Alzheimers and violence

Discussion in 'ARCHIVE FORUM: Support discussions' started by Poppetweb, Jun 6, 2005.

  1. My mother cares for my father full time apart from Mondays and Wednesdays for a few hours when he attends day care. He was diagnosed as an Alzheimers sufferer about 5 years ago. I have been reading much of your website regarding the progressive degenerative state of the patient and until recently I felt that my mother was coping. (My father is 74 and my mother is 66). I am now worried for her safety (a diabetic) because my father has started to become violent, something total out of character even 6 months ago. My mother has bruises on her body from where he has kicked her and he has even held her up against a wall and threatened her. He sometimes crys afterwards because he has realised what he has done. They have been together since 1957 but married in 1962. I am worried that she is going to have a heart attack or something similar. My father also has a hernia and prostate cancer which is being controlled but this does not stop him doing what he does. Is my mother's safety at risk so much that she must consider care for my father. What can I do without interfering.
  2. daughter

    daughter Registered User

    Mar 16, 2005
    Hi Poppetweb,

    I think I would actually want to 'interfere' at this point, for both your parents sakes. Have you been talking to your Mum about this? Does your Dad have a social worker? How about talking to their doctor? It's one thing for your Mum to keep coping but when aggression comes into play there's a lot to be said for seeking help and may be your Mum needs someone (you?) to step in and take action, hard though it is.

    All the best,
  3. Thanks Nada and daughter.

    My mother gets some support from her doctor and CPN. As you will know they are not there 24 hours a day and sometimes my dad won't go to bed for up to three nights in a row. I don't think there is any answer to this particular situation.
  4. Katy44

    Katy44 Registered User

    Sep 14, 2004
    Do the doctor and CPN know the full story? Because if they do then they should be doing something about it quickly! The health of both your parents is at risk, apart from the effect this will be having physically and emotionally on your mother, she won't be able to physically stop your father doing any silly things (like wandering off) that the AD may make him want to do. Please make sure the CPN knows exactly what is happening, ring him or her so you don't have to talk in front of your parents if necessary.
    Take care, and let us know how the situation progresses.
  5. JoJo

    JoJo Registered User

    Sep 25, 2003

    I don't know whether this is of any use but my dad is not yet violent although has confessed he often feels tempted to use violence against my mum. His CPN has said in the past there is medication which can be used to reduce agression.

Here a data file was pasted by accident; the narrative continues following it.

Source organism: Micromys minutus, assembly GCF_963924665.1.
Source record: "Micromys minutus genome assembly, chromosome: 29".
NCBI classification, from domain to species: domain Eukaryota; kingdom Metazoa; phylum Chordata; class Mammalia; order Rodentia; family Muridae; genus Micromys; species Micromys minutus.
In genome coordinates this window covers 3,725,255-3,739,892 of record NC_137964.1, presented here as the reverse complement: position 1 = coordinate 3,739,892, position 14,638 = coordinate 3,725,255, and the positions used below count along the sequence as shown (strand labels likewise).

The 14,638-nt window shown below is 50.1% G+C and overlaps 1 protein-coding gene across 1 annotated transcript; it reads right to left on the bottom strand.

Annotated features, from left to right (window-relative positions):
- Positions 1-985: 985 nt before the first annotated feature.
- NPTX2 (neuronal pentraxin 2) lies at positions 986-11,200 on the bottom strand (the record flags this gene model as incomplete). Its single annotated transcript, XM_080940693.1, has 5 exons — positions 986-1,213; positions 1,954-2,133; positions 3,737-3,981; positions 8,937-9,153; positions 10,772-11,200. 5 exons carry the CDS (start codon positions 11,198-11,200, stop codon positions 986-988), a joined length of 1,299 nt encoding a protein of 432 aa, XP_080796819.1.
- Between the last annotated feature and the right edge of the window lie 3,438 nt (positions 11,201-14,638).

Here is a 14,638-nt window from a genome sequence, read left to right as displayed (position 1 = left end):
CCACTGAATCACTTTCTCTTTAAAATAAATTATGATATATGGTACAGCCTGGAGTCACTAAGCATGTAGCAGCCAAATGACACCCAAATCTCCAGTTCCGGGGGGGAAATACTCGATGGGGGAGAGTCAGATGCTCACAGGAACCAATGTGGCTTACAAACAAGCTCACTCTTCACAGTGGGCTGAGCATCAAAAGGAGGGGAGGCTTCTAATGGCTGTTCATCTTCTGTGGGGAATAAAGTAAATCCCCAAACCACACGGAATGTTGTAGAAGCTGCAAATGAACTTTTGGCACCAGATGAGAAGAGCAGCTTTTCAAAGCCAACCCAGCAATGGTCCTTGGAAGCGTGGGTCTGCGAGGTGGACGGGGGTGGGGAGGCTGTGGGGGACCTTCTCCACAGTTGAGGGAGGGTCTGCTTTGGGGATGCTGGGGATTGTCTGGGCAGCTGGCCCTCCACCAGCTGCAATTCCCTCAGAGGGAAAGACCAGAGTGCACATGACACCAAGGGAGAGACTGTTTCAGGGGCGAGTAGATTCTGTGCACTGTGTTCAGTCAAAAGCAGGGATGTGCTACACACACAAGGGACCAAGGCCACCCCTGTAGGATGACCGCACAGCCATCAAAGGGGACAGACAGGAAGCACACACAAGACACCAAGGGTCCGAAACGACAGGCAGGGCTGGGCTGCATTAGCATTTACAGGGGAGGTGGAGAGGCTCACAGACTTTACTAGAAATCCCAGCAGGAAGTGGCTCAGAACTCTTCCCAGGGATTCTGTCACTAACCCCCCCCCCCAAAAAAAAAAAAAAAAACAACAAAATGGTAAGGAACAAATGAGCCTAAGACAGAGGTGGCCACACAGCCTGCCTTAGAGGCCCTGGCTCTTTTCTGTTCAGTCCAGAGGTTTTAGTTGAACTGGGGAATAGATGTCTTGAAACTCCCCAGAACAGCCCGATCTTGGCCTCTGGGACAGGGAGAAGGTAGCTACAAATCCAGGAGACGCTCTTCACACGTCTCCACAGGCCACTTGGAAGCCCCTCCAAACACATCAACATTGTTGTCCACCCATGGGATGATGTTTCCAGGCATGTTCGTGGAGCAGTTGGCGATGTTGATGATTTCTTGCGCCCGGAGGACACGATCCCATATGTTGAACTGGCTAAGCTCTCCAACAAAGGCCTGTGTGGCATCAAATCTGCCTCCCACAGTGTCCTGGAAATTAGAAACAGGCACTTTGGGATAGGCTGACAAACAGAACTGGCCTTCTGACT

Best of luck

  6. Norman

    Norman Registered User

    Oct 9, 2003
    Birmingham Hades
    Hi poppetweb
    you must speak to your Dr and CPN,and make sure that they are aware of the situatiion regarding Dad's violence.
    You should also be contacting Social services for help.
    You are not interfering but Mum coauld be at risk

    Best wishes
  7. Sandy

    Sandy Registered User

    Mar 23, 2005
    Hi Poppetweb,

    Welcome to Talking Point.

    I would echo what others have already said. You need to make sure that the GP and CPN have the FULL picture, which may mean communicating directly with them. Your mother may feel very reticent to discuss this type of behaviour, even though it is entirely due to the AD, with "outsiders". If your father is going for three nights without sleep and being physically violent towards your mother serious medical attention is needed. It is also possible that some other medical problem (causing pain or depression for example) is responsible for your father's behavioural change.

    At this stage, I would say that your parents need all the support that you can offer and while it might feel like "interfering" at first, in the long run it will be seen as essential.

    The GP and CPN can advise on medications that might be helpful, but it's also worth looking at triggers for violent behaviours. Because this disease is constantly changing the person affected, coping strategies that worked for both of your parents six months ago may no longer be effective now. Aggressive behaviour can just be a phase, possibly relating to greater feelings of frustration and less conscious control of emotions.

    Here are some interesting web sites that discuss aggressive behaviour and AD:

    Alzheimer's Society Factsheet

    Take care and keep posting!

  8. Sheila

    Sheila Registered User

    Oct 23, 2003
    West Sussex
    Dear Poppetweb, my Mum was violent for a while, I told the medical team and they prescribed something to help. Please do as the others suggest, talk to your Mum and get help for them before any real harm is done. Hope things improve soon, thinking of you, love She. XX
  9. Violence

    Thanks for all your advice but it's not always possible to get involved when a couple have been together for a long time and know each other as well as they do. They are a unit, one in union, not separate people.
  10. Brucie

    Brucie Registered User

    Jan 31, 2004
    near London
    They are a unit, one in union, not separate people.

    ..which is as it should be.